Three months ago, had the Padres gotten themselves into a situation like Tuesday's ninth inning, they would have been emotionally unable to swallow.
Tie score with Philadelphia Phillies, Veterans Stadium, ninth inning, none out, Phillies on first and second, star outfielder on the brink.
"I'm thinking, shoot ," Tony Gwynn said. "I'm thinking, 'How are we going to lose this one?' Two on, their park. . . . They are almost guaranteed to get something home."
Yet, ask the Padres this morning. They'll tell you Tuesday night went down just fine.
Thanks to the biggest save that does not count as a save of pitcher Mark Davis' career, the Padres survived the ninth-inning threat unbruised. They took an inning to regain their breath, then scored five times in the 11th on John Kruk's two-run single and Benito Santiago's three-run homer, his second of the game.
Against the National League's hottest team, it all amounted to a 9-4 win.
The Phillies were winners of seven of their last eight games, and the third-best team in the league since May with a 53-38 record. The Padres, well, they had won five games in the parks inhabited by teams from the National League East. They had lost 22.
Tuesday's game was the first of a six-game Eastern trip and the first of 13 straight against East Division teams. Afterward, the Padres left Veterans Stadium around midnight with their 13th win in 18 games.
They remain two games behind Atlanta and pull to 3 1/2 of the Dodgers in what is becoming a battle to stay out of the West basement.
"We spent the first two months of the season looking for someone to take us to the Promised Land," Gwynn said. "Tonight proved now we know we got 24 guys who can do that."
It if wasn't the game this season that showed the most heart, it most certainly was the one that showed the lowest heart rate.
Start with Davis, who took a 4-4 tie into the ninth and promptly gave up a double down the left-field line to Ron Roenicke, a ninth-inning defensive replacement. Juan Samuel and his 77 RBIs were then intentionally walked, putting runners on first and second with none out.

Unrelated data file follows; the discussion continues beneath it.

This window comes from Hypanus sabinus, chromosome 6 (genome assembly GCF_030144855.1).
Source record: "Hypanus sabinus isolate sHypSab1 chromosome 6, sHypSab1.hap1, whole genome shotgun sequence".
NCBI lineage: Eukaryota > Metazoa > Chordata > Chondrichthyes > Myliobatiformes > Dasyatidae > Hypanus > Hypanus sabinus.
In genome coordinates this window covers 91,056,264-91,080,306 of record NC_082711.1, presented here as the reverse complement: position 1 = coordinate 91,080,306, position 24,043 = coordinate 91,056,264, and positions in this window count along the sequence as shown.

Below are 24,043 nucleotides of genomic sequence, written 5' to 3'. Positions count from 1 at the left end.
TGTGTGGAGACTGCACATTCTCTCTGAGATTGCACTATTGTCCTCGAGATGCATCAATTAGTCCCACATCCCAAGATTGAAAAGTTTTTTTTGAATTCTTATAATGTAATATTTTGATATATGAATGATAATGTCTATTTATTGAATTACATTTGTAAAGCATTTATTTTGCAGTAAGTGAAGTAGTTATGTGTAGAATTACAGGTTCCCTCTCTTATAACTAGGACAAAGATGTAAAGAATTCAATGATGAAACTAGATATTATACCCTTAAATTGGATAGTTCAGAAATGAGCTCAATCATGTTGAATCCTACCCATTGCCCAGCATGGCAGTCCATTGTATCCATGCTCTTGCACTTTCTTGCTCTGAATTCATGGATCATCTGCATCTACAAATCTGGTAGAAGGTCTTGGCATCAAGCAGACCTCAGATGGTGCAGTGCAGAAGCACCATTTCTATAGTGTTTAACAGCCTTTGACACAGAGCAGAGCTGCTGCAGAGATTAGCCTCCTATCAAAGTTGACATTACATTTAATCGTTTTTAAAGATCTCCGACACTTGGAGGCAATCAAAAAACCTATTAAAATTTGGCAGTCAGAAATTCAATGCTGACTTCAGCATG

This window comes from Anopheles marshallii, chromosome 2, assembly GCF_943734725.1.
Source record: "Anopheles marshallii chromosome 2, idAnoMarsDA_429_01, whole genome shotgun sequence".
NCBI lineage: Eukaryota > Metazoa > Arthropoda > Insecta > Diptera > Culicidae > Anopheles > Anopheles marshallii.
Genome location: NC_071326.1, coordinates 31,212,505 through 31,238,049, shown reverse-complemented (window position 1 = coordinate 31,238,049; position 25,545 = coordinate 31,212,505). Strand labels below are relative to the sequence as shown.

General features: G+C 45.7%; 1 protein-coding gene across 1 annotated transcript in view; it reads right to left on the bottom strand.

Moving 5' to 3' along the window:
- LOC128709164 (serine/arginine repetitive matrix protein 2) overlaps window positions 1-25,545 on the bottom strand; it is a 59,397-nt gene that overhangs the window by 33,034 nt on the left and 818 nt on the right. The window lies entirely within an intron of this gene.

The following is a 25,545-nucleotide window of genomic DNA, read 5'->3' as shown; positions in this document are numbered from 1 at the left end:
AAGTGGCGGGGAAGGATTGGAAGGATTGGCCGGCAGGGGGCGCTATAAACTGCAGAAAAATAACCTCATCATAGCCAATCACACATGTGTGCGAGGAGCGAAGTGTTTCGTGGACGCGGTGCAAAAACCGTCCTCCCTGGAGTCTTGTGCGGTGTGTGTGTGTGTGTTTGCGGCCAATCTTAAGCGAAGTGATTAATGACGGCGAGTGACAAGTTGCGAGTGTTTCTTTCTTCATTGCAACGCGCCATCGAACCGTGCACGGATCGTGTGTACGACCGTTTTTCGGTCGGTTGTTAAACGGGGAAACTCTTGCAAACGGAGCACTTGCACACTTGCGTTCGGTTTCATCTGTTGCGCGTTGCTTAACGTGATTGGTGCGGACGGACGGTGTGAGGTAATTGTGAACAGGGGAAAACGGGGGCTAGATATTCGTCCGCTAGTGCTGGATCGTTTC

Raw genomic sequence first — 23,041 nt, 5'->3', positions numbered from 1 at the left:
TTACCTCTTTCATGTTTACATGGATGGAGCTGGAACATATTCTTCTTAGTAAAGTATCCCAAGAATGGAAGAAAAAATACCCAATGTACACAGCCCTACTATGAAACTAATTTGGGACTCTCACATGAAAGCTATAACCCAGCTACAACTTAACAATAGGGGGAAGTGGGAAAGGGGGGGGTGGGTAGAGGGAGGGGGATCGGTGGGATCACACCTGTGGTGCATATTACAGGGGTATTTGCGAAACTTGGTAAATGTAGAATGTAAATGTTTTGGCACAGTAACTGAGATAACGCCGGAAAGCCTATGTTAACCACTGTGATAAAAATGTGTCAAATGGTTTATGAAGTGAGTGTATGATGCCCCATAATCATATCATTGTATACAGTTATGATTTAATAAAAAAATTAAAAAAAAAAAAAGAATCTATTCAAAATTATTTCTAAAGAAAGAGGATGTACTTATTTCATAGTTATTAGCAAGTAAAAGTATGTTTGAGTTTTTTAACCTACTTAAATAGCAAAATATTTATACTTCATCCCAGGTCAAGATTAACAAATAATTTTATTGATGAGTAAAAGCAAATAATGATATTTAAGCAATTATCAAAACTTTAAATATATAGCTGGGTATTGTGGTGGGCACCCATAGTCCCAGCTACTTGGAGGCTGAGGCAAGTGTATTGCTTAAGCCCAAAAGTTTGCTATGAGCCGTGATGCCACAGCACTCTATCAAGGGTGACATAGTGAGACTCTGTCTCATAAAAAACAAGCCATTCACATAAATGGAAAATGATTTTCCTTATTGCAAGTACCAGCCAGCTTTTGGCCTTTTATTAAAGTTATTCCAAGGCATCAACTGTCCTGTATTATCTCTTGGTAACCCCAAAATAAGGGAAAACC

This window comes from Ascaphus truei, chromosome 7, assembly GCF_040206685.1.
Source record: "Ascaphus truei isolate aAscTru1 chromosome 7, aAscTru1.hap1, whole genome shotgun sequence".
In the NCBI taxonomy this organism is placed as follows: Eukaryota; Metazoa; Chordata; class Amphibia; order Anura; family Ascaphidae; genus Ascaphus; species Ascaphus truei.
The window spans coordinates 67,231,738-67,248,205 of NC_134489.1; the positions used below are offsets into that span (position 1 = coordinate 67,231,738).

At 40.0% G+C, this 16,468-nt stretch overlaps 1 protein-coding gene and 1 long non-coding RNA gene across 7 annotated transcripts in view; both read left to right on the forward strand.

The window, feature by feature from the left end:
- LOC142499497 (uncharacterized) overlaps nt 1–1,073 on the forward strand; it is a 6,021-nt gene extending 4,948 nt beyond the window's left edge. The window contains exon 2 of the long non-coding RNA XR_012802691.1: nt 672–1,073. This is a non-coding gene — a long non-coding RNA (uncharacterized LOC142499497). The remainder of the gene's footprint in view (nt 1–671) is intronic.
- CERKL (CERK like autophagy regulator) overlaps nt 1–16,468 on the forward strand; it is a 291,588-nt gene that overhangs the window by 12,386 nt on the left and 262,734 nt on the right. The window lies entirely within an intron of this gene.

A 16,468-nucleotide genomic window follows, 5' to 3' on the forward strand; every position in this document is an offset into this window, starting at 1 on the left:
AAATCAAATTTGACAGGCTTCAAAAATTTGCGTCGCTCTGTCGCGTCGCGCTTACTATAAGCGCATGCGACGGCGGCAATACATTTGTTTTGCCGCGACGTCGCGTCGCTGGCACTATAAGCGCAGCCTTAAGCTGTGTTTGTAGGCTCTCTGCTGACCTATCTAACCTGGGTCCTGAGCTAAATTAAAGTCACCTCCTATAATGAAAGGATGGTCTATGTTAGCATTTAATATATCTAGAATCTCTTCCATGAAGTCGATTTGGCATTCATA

In stepped .299-hitting Von Hayes, with three RBIs already this night to give him 71 for the season. Manager Larry Bowa walked to the mound and told Davis that on his next two pitches, the infield would be playing for a bunt.
"He was calm and everything," said Davis, who could see stopper Goose Gossage sitting down in the left-field bullpen. "Then he turned and walked off the field and I'm thinking, 'Yeah, he's going to leave me in here. All right!' "
Other people were thinking other things.
"I'm thinking, 'We can get out of this, it can be done, but it's going to take a gamble,' " pitching coach Galen Cisco said.
Hayes didn't bunt, instead lifting a soft fly to right. It moved Roenicke to third, and on the next pitch Samuel stole second, leaving just Davis and batter Chris James, hitting .321 and coming off an RBI single in the seventh that had tied the score.
With first base open, you walk James, right? One problem: On deck was Mike Schmidt.
With James being a right-handed hitter and Davis being a left-handed pitcher, you at least bring in the right-handed Gossage, right? One problem:
"Gossage needs a couple of hitters to get loose, I don't like to bring him in those kinds of situations every time," Bowa said.